Investigation into a Principal Components Methodology for Predicting Disease in Case-Based Decision Support, 10-R9757Printer Friendly Version
Inclusive Dates: 10/01/07 Current
Background - Medical diagnosis is the process where a medical provider forms a differential diagnosis using the information garnered from a conversation with the patient, physical examination and laboratory test results. Because of inherent time constraints and the emerging availability of Electronic Medical Record (EMR) data, health-care providers are readily employing clinical decision support systems (DSS) to assist them in the diagnostic process. Research has shown leading diagnostic systems to be sufficient medical reference systems (i.e., electronic manuals), yet, in practice these systems fail to provide an informed differential diagnosis in a timely manner. Modern differential diagnostic systems are ineffective at accurately diagnosing disease because these systems cannot efficiently process "noisy" data. During the diagnostic process, the information shared between the diagnostic indicators represents a source of statistical "noise" that can significantly reduce the accuracy of the resulting differential diagnosis.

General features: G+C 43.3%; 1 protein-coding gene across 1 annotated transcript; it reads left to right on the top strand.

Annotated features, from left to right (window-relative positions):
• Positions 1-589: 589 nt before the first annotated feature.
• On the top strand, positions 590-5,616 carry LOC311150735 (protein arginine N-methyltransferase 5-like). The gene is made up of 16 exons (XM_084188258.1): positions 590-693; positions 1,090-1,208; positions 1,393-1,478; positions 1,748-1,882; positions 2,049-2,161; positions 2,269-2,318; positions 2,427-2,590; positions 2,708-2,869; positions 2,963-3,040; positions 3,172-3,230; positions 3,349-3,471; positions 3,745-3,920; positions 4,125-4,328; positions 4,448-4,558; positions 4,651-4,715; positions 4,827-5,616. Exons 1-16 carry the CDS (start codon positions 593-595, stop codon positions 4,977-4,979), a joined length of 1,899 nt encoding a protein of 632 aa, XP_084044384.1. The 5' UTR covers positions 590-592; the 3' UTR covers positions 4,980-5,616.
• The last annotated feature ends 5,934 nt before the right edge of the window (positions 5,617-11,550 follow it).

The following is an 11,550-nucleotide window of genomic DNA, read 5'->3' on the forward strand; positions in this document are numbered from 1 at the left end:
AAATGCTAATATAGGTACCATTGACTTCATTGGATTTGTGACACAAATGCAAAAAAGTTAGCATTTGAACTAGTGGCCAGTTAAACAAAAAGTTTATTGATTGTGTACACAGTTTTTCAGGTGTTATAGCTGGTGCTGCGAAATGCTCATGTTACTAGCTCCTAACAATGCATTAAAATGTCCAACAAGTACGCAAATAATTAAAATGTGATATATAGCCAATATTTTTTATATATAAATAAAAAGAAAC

Approach - This project is developing a novel medical software algorithm capable of automating the interpretation, simplification, and noise reduction of diagnostic data for the clinician, thus requiring minimal human intervention to produce an accurate differential diagnosis. An ongoing software prototype, Tυχη("tie-kee"), is being developed to provide a testing and demonstration vehicle for the project. A clinical knowledge base has been constructed using the Centers for Disease Control's (CDC) National Ambulatory Medical Care Survey (NAMCS) dataset and relational database technology.
The specific objectives for the software prototype are:
Accomplishments - The project has met all of its objectives to date. Additional focus has been placed on the explanatory model to better communicate how the signs and symptoms influence the diagnostic selection model. The additional focus will better position the software prototype for integration into an existing clinical environment and help promote buy-in from experienced medical providers.
The prototype is a rich, visual DSS developed using the Java® programming language, R statistical package, MySQL® database management system, and the Swing® graphical toolkit. The prototype assists a medical provider in rapidly generating a differential diagnosis, referring a patient to a medical specialist, and qualifying a patient for hospital admission.
As a direct result of this project, SwRI will have the capability to demonstrate medical diagnosis technology and pursue external projects in clinical decision support, telehealth/telemedicine, medical training, and biosurveillance.